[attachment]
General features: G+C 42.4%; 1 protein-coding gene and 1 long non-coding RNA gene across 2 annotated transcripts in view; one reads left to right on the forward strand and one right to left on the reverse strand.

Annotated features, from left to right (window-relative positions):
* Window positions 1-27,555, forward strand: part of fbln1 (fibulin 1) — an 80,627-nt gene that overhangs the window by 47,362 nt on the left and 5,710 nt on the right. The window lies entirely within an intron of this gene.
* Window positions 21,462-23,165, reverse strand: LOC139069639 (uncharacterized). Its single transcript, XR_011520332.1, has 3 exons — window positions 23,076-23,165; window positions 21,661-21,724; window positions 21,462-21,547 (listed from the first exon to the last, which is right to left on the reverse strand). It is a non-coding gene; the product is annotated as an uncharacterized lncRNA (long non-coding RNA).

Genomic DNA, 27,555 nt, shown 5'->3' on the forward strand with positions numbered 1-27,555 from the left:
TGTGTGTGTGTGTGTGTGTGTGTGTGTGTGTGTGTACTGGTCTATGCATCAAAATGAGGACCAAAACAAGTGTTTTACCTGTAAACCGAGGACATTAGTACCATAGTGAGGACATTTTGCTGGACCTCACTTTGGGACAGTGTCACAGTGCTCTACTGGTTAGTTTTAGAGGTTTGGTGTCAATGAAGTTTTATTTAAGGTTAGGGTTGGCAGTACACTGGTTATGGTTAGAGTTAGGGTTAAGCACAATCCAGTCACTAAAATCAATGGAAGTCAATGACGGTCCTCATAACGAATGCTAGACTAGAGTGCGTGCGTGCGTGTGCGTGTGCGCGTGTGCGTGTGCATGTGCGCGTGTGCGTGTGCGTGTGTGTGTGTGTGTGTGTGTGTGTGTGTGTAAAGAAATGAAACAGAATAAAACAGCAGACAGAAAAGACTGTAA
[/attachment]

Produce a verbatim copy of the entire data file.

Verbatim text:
General features: G+C 42.4%; 1 protein-coding gene and 1 long non-coding RNA gene across 2 annotated transcripts in view; one reads left to right on the forward strand and one right to left on the reverse strand.

Annotated features, from left to right (window-relative positions):
* Window positions 1-27,555, forward strand: part of fbln1 (fibulin 1) — an 80,627-nt gene that overhangs the window by 47,362 nt on the left and 5,710 nt on the right. The window lies entirely within an intron of this gene.
* Window positions 21,462-23,165, reverse strand: LOC139069639 (uncharacterized). Its single transcript, XR_011520332.1, has 3 exons — window positions 23,076-23,165; window positions 21,661-21,724; window positions 21,462-21,547 (listed from the first exon to the last, which is right to left on the reverse strand). It is a non-coding gene; the product is annotated as an uncharacterized lncRNA (long non-coding RNA).

Genomic DNA, 27,555 nt, shown 5'->3' on the forward strand with positions numbered 1-27,555 from the left:
TGTGTGTGTGTGTGTGTGTGTGTGTGTGTGTGTGTACTGGTCTATGCATCAAAATGAGGACCAAAACAAGTGTTTTACCTGTAAACCGAGGACATTAGTACCATAGTGAGGACATTTTGCTGGACCTCACTTTGGGACAGTGTCACAGTGCTCTACTGGTTAGTTTTAGAGGTTTGGTGTCAATGAAGTTTTATTTAAGGTTAGGGTTGGCAGTACACTGGTTATGGTTAGAGTTAGGGTTAAGCACAATCCAGTCACTAAAATCAATGGAAGTCAATGACGGTCCTCATAACGAATGCTAGACTAGAGTGCGTGCGTGCGTGTGCGTGTGCGCGTGTGCGTGTGCATGTGCGCGTGTGCGTGTGCGTGTGTGTGTGTGTGTGTGTGTGTGTGTGTGTAAAGAAATGAAACAGAATAAAACAGCAGACAGAAAAGACTGTAA